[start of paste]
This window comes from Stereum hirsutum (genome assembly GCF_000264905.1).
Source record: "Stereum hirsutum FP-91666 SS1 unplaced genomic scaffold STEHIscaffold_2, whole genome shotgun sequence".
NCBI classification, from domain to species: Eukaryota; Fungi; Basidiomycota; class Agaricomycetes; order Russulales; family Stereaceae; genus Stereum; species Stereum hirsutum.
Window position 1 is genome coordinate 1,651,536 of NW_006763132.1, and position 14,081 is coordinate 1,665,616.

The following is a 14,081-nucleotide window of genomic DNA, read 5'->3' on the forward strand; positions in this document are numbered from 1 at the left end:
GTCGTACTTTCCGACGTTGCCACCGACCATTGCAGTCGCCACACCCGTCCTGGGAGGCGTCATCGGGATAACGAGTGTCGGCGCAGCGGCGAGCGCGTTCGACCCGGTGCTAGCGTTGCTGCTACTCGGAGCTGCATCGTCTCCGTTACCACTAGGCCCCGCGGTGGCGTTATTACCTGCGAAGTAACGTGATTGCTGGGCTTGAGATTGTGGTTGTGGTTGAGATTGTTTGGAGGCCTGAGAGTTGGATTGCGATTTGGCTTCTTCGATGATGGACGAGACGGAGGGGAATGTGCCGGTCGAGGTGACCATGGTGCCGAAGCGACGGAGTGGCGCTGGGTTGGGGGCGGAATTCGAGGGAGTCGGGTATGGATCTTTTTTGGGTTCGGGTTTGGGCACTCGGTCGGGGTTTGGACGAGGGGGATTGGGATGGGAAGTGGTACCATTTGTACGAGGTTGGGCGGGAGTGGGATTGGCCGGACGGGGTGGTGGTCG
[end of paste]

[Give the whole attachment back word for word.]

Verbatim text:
This window comes from Stereum hirsutum (genome assembly GCF_000264905.1).
Source record: "Stereum hirsutum FP-91666 SS1 unplaced genomic scaffold STEHIscaffold_2, whole genome shotgun sequence".
NCBI classification, from domain to species: Eukaryota; Fungi; Basidiomycota; class Agaricomycetes; order Russulales; family Stereaceae; genus Stereum; species Stereum hirsutum.
Window position 1 is genome coordinate 1,651,536 of NW_006763132.1, and position 14,081 is coordinate 1,665,616.

The following is a 14,081-nucleotide window of genomic DNA, read 5'->3' on the forward strand; positions in this document are numbered from 1 at the left end:
GTCGTACTTTCCGACGTTGCCACCGACCATTGCAGTCGCCACACCCGTCCTGGGAGGCGTCATCGGGATAACGAGTGTCGGCGCAGCGGCGAGCGCGTTCGACCCGGTGCTAGCGTTGCTGCTACTCGGAGCTGCATCGTCTCCGTTACCACTAGGCCCCGCGGTGGCGTTATTACCTGCGAAGTAACGTGATTGCTGGGCTTGAGATTGTGGTTGTGGTTGAGATTGTTTGGAGGCCTGAGAGTTGGATTGCGATTTGGCTTCTTCGATGATGGACGAGACGGAGGGGAATGTGCCGGTCGAGGTGACCATGGTGCCGAAGCGACGGAGTGGCGCTGGGTTGGGGGCGGAATTCGAGGGAGTCGGGTATGGATCTTTTTTGGGTTCGGGTTTGGGCACTCGGTCGGGGTTTGGACGAGGGGGATTGGGATGGGAAGTGGTACCATTTGTACGAGGTTGGGCGGGAGTGGGATTGGCCGGACGGGGTGGTGGTCG